On the 24th of November, 1971, a nondescript man bought a ticket under the alias Dan Cooper (who later came to be known by his pseudonym, D.B. Cooper) for a Boeing 727 aircraft at Portland, Oregon bound for Seattle, Washington in the USA. Thus began one of the great unsolved mysteries in FBI history which puzzles people to this day.
Cooper was a quiet man who appeared to be in his 40s, wearing a business suit with a black tie and white shirt. He settled down into his seat and ordered a bourbon and soda drink while waiting for the flight to take off. A while later, he handed the flight attendant a note informing her that he had a bomb in his suitcase, and that he wanted her to sit next to him. The flight attendant did as she was told and took the seat next to him. Cooper opened his suitcase, revealing a bunch of wires and red sticks, proving to the flight attendant that his suitcase did in fact comprise of a bomb.
He then communicated his demands to the flight attendant and made her write them down. Cooper had demanded 4 parachutes and $200,000 in $20 bills on arrival at Sea-Tac Airport (Seattle). The flight attendant then notified the captain of the plane, who further communicated this information to the relevant authorities in Seattle. The police and ground forces in Seattle hurriedly assembled the money and parachutes to be delivered to Cooper. Meanwhile, the pilots were flying the aircraft in circles above Seattle Airport, with the fabricated excuse that there was some minor mechanical problem so they could not land safely. In reality, they were simply stalling for time as the money and parachutes were being brought in.
After about 3.5 hours of delay, the flight landed in Seattle and Cooper’s requirements were met immediately. With the money and parachutes delivered, he dismissed the 36 passengers in the aircraft, as well as 2 of the 6 crew members. After this, the aircraft refuelled, and Cooper ordered the pilots to set a new course for Mexico City via Reno and Yuma. Following his orders, the plane took off for the said destination.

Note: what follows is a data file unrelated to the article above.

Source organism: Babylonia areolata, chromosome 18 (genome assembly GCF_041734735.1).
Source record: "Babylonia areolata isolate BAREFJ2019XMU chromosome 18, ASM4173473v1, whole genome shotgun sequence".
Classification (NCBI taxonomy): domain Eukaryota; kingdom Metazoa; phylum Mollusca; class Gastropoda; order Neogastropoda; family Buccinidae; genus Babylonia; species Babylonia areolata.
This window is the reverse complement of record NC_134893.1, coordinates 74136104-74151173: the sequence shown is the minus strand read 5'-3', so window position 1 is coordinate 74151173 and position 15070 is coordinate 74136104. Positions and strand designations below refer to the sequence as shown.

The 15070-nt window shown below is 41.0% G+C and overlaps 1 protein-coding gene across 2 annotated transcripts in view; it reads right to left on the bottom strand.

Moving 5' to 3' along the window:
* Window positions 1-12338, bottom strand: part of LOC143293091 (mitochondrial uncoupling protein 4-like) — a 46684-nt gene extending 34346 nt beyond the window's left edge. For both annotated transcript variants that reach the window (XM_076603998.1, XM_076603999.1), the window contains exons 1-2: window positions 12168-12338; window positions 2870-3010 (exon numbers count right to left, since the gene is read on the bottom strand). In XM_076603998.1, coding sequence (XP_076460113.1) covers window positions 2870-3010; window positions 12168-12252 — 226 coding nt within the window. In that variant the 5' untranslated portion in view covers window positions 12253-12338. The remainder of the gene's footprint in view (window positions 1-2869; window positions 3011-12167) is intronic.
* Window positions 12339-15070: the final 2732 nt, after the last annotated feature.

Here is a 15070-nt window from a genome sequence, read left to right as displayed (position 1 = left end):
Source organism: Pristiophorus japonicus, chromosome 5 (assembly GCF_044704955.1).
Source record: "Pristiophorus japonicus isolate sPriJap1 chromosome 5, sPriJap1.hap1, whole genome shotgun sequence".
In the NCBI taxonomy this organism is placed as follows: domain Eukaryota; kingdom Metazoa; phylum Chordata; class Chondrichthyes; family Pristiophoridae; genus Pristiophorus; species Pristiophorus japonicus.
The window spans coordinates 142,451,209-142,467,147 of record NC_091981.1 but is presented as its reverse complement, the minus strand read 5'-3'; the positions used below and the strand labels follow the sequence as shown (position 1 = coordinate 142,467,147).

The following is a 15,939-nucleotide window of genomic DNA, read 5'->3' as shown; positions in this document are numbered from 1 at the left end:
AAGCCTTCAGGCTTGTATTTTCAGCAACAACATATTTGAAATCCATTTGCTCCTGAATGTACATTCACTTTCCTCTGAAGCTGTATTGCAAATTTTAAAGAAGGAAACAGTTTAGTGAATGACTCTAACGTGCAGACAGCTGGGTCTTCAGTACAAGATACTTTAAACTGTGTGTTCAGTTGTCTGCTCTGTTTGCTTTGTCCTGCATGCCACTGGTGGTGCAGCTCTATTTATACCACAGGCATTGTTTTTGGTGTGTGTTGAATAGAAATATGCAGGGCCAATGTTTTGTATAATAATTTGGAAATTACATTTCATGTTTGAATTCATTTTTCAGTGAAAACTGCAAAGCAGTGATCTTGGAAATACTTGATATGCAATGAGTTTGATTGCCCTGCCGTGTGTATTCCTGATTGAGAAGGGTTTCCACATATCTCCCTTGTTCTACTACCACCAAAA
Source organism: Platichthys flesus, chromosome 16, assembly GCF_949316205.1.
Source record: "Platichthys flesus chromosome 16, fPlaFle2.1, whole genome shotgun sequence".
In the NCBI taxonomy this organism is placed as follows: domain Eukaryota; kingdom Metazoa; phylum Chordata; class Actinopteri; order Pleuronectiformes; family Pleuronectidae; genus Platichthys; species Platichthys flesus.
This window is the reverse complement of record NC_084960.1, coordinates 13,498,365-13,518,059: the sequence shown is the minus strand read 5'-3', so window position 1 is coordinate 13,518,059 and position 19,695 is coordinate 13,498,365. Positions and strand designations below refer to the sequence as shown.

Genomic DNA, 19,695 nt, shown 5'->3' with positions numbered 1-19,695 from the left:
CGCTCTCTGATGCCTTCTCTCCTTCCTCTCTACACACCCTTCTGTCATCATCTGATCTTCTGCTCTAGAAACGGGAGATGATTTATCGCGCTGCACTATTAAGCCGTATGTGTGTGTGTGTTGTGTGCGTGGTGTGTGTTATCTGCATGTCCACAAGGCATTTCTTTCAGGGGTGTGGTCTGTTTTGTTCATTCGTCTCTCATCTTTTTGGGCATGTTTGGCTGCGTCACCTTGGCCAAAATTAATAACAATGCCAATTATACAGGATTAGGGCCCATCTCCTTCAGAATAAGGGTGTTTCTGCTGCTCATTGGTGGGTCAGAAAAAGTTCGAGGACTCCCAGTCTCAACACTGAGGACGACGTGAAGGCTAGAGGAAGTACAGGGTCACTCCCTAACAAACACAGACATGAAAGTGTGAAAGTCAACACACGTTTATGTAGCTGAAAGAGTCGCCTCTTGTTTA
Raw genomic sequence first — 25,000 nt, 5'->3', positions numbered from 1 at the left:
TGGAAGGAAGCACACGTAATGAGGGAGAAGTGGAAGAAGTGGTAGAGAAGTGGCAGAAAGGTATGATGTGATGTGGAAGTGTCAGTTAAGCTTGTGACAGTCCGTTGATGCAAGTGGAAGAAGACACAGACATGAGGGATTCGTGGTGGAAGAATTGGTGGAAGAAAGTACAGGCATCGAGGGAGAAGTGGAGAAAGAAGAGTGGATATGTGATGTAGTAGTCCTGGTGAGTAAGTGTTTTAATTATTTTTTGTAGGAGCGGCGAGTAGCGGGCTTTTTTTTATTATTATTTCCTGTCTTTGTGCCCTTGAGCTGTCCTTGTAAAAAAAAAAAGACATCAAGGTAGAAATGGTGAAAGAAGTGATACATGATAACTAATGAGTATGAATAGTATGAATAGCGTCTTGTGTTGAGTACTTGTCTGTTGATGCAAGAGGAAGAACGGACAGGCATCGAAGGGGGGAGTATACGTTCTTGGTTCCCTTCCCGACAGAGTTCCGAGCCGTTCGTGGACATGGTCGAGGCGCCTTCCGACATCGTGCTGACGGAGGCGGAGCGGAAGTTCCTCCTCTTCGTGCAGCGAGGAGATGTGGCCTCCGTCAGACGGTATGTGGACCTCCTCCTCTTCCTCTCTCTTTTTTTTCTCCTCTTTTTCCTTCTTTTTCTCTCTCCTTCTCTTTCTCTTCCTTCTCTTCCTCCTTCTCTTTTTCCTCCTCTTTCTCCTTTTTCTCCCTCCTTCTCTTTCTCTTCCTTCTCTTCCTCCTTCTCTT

While on course, on the first leg of the journey towards Reno, Cooper ordered all the remaining crew members to go and enter the cockpit of the plane. It was at this point of time that Cooper lowered the rear stairs of the airplane and jumped out of it wearing a parachute and carrying his $200,00 in ransom money. He had jumped at 8:00 p.m. straight into an ongoing thunderstorm and was never seen again, and his fate remains a mystery to this day. Although the most probable outcome is that he died, the possibility that he survived could not be ruled out due to lack of evidence of his death.
Furthermore, his real identity also remains an eternal mystery. The only traces Cooper left behind were some cigarette butts, a hair on the headrest of his seat, and his clip-on necktie. However, no DNA samples could be drawn from these items. The case was taken up by the FBI, and their investigation went on for decades and came to be known as the ‘NORJACK’ (Northwest Hijacking) case.
Conclusion to the Case
The only significant lead on this case came in 1980, when an 8-year-old boy wandering the banks of the Columbia River came across a rotting package full of $20 dollar bills amounting to $5,800. The serial numbers on the bills found by the boy matched those on the bills of money given to Cooper during the time of the hijacking, and so the FBI continued their investigations.
However, there were no more significant findings, and the FBI were not able to ascertain the real identity of D.B. Cooper even after following around 800 leads and questioning numerous suspects. Finally, in 2016, the FBI announced that it was giving up their investigations of this case and had decided to dedicate their resources to other cases.